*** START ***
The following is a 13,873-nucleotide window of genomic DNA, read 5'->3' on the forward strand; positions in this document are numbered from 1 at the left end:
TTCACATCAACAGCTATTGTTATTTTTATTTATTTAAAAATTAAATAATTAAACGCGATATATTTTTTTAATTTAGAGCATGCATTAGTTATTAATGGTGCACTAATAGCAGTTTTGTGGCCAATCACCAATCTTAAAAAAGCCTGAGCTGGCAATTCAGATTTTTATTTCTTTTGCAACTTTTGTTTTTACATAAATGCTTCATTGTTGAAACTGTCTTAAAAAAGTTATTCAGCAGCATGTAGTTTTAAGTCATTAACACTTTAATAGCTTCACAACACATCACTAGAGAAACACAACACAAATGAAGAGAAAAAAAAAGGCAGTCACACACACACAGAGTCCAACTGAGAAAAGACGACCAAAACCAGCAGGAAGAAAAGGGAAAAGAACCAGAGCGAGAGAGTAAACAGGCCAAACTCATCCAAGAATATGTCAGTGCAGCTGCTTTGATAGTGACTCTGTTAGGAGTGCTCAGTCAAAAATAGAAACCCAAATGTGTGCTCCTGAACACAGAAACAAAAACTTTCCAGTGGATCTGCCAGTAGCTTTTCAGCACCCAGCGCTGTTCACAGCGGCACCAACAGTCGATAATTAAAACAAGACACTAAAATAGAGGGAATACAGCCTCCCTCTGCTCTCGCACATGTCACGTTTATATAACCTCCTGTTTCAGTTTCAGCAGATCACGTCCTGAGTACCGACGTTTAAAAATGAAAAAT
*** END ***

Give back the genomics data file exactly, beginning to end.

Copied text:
The following is a 13,873-nucleotide window of genomic DNA, read 5'->3' on the forward strand; positions in this document are numbered from 1 at the left end:
TTCACATCAACAGCTATTGTTATTTTTATTTATTTAAAAATTAAATAATTAAACGCGATATATTTTTTTAATTTAGAGCATGCATTAGTTATTAATGGTGCACTAATAGCAGTTTTGTGGCCAATCACCAATCTTAAAAAAGCCTGAGCTGGCAATTCAGATTTTTATTTCTTTTGCAACTTTTGTTTTTACATAAATGCTTCATTGTTGAAACTGTCTTAAAAAAGTTATTCAGCAGCATGTAGTTTTAAGTCATTAACACTTTAATAGCTTCACAACACATCACTAGAGAAACACAACACAAATGAAGAGAAAAAAAAAGGCAGTCACACACACACAGAGTCCAACTGAGAAAAGACGACCAAAACCAGCAGGAAGAAAAGGGAAAAGAACCAGAGCGAGAGAGTAAACAGGCCAAACTCATCCAAGAATATGTCAGTGCAGCTGCTTTGATAGTGACTCTGTTAGGAGTGCTCAGTCAAAAATAGAAACCCAAATGTGTGCTCCTGAACACAGAAACAAAAACTTTCCAGTGGATCTGCCAGTAGCTTTTCAGCACCCAGCGCTGTTCACAGCGGCACCAACAGTCGATAATTAAAACAAGACACTAAAATAGAGGGAATACAGCCTCCCTCTGCTCTCGCACATGTCACGTTTATATAACCTCCTGTTTCAGTTTCAGCAGATCACGTCCTGAGTACCGACGTTTAAAAATGAAAAAT